Doctors perform liver transplant from HIV+ mother to HIV- child

In what appears to be the first of it’s kind, medical doctors in University of Witwatersrand in Johannesburg, South Africa have been forced to conduct a liver transplant from a HIV+ mother to HIV- child

According to reports, the rather drastic decision was taken in order to save the life of the child who had a terminal liver disease and would have died without the transplant

The doctors revealed that one year after the operation, the child may not have caught the virus from her new liver.

Speaking on the issue, Jean Botha, chief surgeon at the university said;

Medication given to the child “may have prevented the transmission of HIV. However, we will only know this conclusively over time

The team of doctors performed the world’s first liver transplant from a mother living with HIV to her critically-ill HIV-negative child, who had been waiting 180 days for a donor.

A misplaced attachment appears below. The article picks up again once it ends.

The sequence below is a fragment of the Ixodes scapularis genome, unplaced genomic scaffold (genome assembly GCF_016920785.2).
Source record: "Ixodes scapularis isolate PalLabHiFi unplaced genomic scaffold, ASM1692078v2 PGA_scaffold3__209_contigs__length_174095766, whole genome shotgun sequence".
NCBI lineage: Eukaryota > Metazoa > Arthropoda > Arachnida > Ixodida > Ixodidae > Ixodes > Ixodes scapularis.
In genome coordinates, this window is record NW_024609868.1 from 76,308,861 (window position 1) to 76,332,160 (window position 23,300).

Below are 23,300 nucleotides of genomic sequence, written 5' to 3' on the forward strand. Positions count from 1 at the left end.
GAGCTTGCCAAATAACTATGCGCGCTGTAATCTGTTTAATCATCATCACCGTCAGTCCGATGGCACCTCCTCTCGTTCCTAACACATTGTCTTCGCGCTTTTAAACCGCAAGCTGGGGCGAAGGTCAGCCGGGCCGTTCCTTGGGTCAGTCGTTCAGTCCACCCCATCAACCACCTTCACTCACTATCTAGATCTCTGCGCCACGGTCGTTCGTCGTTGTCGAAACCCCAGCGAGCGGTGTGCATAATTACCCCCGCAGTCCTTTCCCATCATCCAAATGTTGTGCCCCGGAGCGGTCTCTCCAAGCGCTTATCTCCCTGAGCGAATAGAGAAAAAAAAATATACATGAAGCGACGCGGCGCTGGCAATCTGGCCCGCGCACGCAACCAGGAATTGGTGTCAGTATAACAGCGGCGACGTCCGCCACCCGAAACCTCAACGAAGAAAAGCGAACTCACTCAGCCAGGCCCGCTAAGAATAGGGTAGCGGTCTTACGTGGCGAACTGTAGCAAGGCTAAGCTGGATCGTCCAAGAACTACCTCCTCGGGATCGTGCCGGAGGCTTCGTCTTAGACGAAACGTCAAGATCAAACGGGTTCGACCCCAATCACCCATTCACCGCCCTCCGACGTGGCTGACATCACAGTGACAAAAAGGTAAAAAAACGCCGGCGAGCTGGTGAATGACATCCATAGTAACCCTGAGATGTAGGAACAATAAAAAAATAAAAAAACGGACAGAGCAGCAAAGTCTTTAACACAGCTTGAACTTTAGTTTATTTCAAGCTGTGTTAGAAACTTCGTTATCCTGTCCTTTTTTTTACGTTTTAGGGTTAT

The mother, who was being successfully treated with antiretroviral medication, had repeatedly asked to donate her liver to save her child’s life — posing a major ethical dilemma for doctors due to the risk of HIV transmission.

South Africa has the world’s largest HIV treatment programme and the use of HIV-positive donors could help tackle the severe overall shortage of donors.

In 2017, 14 children waiting for liver transplants in Johannesburg died before having the operation.

“We hope that this ground-breaking operation will be the first of many like it and will contribute towards promoting justice and equity in liver transplantation,” June Fabian, research director at the university’s medical centre, said in a press release.